Zambia flag Zambia: Investing in Zambia

Foreign direct investment (FDI) in Zambia

FDI in Figures

According to UNCTAD's World Investment Report 2023, FDI flows into Zambia rose to USD 116 million in 2022, compared to a negative inflow of USD 352 million one year earlier but still lower than the 2018-20 average (USD 504.3 million). At the end of the same period, the total stock of FDI was estimated at USD 15.2 billion, around 53.5% of the country’s GDP. FDI remains dominated by large mining investments from Canada, Australia, United Kingdom, China, and the United States, in addition to large infrastructure and other projects performed almost entirely by Chinese companies. Zambia's infrastructure, whose poor quality is a barrier to investment, should be strengthened by investments in the road network, railways, and the construction of power plants. In 2021, a USD 11 billion standard gauge railway project was announced in Zambia, involving U.S. capital, which would expand essential transport links with the outside world. Zambia was the first African participant in the Scaling Solar Programme, spearheaded by the World Bank. This initiative offers various guarantees and technical assistance and focuses on establishing sizable solar power facilities through competitive auctions.

As the country largely depends on the mining sector, the government is seeking to diversify the economy and to become less dependent on copper. To this extent, several tax incentives are granted to foreign investors (for more info, consult the Zambia Development Agency website). Moreover, the Zambia Development Agency (ZDA) unveiled its strategic plan for 2022-2026 on October 20th, 2023, with the goal of stimulating economic growth by attracting a total of USD 36 billion in Foreign Direct Investment (FDI) and Local Direct Investment (LDI). This plan is designed to align the agency with the economic transformation objectives outlined in the Eighth National Development Plan (8NDP), which serves as a cornerstone for achieving the Vision 2030. This vision aims to elevate Zambia into an industrialized, upper-middle-income nation by 2030. Generally, Zambian law does not restrict foreign investors in any sector of the economy, although there are some limitations (especially regarding land ownership, as there is no private land in the country, and specific sectors of national interest). However, the increase in taxes on mining companies, uncertainties concerning the tax framework (a revision of the mining code is underway), the high level of interest rates, and the disputed judicial liquidation of the Konkola mine could create an economic climate unfavorable to foreign investors in the years to come (however, in late 2023, Zambia's largest copper mine narrowly avoided liquidation and instead received a vital cash infusion of USD 1 billion from its parent company, resolving a prolonged legal dispute). The regulatory environment does not favor entrepreneurial activity, the requirements for commercial licenses being long and costly, and the application of regulations not being uniform. In addition, the protection of property rights and the enforcement of contracts are still weak by international standards. Zambia ranks 118th among the 132 economies on the Global Innovation Index 2023 and 152nd out of 184 countries on the latest Index of Economic Freedom.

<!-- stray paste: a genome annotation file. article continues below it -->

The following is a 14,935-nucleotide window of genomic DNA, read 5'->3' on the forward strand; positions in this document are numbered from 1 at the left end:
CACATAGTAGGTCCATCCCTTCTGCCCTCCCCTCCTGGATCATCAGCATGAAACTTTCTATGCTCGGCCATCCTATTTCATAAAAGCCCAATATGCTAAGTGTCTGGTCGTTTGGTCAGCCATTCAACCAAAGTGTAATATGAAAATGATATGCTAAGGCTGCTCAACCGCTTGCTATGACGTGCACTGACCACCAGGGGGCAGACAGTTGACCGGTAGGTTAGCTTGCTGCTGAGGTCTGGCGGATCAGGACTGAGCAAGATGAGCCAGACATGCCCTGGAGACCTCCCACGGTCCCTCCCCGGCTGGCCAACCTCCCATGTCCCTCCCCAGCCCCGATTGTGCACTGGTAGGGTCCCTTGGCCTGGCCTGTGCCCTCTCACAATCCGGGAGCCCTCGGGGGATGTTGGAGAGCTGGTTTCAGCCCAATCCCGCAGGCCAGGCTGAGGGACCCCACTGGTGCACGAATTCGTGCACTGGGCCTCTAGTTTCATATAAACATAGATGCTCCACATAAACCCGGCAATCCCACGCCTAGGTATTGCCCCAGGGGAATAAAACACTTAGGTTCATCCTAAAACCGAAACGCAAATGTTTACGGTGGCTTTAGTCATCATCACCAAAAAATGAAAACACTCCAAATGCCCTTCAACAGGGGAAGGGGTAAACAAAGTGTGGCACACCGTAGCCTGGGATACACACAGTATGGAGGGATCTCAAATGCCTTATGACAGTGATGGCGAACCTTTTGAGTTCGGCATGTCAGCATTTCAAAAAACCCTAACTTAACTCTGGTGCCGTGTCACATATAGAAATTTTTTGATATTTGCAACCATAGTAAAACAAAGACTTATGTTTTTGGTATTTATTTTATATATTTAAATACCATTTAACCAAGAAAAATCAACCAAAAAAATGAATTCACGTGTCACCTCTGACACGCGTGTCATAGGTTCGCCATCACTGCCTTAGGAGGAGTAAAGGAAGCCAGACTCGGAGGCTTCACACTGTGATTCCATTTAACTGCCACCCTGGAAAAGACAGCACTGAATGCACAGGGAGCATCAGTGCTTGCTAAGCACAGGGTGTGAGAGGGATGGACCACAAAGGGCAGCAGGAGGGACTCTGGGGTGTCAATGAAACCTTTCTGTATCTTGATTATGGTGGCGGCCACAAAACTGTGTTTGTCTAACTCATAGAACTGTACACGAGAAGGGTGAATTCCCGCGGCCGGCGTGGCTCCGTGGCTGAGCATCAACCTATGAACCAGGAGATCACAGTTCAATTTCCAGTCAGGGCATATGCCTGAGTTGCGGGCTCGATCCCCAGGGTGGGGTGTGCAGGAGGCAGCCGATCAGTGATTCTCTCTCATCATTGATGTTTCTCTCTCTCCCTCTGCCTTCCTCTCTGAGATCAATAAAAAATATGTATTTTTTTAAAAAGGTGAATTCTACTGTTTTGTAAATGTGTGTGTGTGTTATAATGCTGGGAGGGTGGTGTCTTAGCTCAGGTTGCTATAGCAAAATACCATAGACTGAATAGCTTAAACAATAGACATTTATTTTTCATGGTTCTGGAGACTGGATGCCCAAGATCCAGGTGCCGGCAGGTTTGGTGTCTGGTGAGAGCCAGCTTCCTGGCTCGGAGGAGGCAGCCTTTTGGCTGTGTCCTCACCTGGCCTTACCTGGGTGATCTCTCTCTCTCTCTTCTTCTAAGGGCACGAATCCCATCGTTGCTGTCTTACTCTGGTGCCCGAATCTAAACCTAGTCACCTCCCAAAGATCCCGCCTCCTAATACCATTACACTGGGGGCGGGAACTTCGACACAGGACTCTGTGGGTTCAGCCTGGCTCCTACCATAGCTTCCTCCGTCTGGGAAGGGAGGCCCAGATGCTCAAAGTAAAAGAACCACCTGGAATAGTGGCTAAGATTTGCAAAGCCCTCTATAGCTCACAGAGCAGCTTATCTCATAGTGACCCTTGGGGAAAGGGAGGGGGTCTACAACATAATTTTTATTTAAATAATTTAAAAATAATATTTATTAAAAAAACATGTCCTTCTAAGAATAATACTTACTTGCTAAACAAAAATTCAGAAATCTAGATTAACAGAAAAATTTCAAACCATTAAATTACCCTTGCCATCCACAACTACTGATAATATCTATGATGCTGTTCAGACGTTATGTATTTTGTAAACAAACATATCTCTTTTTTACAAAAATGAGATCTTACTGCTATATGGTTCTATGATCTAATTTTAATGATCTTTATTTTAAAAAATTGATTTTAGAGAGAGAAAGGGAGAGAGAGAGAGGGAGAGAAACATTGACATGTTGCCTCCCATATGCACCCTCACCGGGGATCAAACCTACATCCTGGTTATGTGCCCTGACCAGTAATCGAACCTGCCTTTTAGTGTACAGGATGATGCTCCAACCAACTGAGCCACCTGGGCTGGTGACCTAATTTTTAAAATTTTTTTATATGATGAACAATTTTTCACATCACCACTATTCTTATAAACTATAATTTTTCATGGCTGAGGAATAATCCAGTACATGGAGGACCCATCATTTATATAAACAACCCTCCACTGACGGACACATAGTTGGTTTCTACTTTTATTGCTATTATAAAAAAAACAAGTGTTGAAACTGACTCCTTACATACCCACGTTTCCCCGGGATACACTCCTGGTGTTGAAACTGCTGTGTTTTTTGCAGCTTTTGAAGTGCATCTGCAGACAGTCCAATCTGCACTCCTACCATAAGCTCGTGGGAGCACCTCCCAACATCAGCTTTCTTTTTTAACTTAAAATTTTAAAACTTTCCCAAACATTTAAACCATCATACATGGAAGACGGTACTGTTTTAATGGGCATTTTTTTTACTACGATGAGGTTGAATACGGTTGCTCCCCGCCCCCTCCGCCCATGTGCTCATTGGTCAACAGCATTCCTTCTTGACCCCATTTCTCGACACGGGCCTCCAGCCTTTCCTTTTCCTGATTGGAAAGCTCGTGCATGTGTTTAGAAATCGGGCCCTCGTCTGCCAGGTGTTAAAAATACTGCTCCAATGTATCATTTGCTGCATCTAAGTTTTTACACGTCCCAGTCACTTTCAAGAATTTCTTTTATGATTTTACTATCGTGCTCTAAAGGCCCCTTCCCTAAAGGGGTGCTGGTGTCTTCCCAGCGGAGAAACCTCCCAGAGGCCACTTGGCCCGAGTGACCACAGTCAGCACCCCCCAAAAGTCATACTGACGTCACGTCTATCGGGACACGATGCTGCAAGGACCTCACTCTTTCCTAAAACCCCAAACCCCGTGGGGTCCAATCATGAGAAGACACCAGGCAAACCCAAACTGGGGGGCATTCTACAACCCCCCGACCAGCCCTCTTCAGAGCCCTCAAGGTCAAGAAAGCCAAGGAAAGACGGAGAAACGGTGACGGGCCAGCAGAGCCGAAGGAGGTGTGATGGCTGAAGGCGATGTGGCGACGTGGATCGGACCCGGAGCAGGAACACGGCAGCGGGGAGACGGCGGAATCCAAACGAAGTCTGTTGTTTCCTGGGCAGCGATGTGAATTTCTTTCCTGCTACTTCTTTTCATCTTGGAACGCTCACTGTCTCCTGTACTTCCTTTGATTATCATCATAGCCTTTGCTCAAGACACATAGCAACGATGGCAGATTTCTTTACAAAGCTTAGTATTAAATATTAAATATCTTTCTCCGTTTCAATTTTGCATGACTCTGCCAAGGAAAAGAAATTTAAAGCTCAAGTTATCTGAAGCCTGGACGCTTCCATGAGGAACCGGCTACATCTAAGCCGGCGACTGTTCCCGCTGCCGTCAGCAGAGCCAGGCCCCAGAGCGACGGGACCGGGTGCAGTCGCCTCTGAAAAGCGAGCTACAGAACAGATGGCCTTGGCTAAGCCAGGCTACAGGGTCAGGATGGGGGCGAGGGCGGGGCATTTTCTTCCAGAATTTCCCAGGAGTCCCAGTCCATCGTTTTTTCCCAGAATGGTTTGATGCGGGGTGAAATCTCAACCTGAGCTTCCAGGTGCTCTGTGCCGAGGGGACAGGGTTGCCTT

Foreign Direct Investment 202020212022
FDI Inward Flow (million USD) 245-352116
FDI Stock (million USD) 15,13815,12015,236